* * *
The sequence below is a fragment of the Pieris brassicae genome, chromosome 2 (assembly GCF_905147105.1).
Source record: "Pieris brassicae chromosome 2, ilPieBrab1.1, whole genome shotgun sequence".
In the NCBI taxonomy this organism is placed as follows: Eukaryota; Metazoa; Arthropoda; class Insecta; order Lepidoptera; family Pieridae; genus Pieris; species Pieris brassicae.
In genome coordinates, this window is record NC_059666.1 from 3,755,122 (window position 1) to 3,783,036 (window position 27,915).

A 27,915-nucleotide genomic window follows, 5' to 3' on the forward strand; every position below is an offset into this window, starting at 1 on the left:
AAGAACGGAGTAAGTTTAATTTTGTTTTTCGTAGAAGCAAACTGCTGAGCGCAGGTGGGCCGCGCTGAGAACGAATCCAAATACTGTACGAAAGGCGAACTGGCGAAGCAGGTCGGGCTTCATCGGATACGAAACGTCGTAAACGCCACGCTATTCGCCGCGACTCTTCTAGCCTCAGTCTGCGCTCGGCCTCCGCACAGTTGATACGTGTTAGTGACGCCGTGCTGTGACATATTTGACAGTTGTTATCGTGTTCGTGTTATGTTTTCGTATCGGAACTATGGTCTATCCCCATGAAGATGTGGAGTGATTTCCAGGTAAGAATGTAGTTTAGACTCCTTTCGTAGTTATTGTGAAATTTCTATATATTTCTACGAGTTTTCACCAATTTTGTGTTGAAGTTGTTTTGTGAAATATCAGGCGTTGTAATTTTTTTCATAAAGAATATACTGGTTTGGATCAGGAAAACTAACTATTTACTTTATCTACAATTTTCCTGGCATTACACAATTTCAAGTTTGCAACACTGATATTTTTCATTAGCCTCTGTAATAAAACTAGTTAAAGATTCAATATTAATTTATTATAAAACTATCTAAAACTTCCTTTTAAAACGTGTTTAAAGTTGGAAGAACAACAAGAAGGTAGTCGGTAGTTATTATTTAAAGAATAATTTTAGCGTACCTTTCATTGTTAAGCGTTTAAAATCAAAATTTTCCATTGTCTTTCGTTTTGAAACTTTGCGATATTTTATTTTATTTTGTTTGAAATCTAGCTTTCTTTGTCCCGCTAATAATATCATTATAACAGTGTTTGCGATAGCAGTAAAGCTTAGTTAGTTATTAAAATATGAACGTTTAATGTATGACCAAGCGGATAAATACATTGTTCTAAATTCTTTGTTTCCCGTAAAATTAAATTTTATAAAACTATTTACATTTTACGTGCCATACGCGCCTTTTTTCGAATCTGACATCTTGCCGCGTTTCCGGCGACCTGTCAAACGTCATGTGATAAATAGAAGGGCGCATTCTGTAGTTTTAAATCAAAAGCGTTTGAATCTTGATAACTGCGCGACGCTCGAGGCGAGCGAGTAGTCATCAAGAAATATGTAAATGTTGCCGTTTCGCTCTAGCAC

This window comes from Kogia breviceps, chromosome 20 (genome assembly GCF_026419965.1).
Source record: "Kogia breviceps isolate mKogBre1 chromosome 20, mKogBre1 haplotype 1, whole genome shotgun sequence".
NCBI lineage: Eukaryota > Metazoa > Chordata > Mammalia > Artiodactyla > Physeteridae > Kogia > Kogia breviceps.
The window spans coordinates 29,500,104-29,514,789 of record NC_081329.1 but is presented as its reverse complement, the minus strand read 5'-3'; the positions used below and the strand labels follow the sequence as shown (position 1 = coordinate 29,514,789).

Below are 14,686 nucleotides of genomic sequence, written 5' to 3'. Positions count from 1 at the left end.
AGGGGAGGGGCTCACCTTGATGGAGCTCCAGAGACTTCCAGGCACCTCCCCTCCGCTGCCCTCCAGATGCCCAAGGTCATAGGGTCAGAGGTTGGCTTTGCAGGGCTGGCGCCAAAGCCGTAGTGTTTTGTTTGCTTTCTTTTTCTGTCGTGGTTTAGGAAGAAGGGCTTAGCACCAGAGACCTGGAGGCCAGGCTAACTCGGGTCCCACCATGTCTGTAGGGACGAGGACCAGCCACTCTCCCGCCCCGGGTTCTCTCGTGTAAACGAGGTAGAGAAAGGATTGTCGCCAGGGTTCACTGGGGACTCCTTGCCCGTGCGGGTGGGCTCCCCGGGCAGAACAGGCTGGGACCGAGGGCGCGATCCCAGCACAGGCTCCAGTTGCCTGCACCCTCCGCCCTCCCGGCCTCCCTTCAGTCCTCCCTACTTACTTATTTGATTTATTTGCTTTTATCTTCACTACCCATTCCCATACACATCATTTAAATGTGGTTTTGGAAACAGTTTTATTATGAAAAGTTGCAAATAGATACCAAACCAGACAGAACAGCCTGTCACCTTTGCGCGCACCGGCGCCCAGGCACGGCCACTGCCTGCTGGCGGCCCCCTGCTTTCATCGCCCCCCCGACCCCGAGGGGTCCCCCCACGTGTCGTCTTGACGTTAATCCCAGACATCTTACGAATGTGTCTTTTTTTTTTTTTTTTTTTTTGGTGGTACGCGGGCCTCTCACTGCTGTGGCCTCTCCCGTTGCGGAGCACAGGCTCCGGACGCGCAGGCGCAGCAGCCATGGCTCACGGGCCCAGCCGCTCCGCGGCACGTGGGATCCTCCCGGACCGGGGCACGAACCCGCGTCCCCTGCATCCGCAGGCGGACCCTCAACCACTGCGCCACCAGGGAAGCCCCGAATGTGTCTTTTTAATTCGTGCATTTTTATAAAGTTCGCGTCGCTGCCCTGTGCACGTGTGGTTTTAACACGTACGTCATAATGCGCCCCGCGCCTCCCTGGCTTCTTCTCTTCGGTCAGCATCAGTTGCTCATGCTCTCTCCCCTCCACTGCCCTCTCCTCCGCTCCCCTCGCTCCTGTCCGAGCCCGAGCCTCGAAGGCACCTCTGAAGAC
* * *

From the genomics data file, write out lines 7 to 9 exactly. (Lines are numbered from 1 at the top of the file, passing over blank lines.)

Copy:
This window comes from Kogia breviceps, chromosome 20 (genome assembly GCF_026419965.1).
Source record: "Kogia breviceps isolate mKogBre1 chromosome 20, mKogBre1 haplotype 1, whole genome shotgun sequence".
NCBI lineage: Eukaryota > Metazoa > Chordata > Mammalia > Artiodactyla > Physeteridae > Kogia > Kogia breviceps.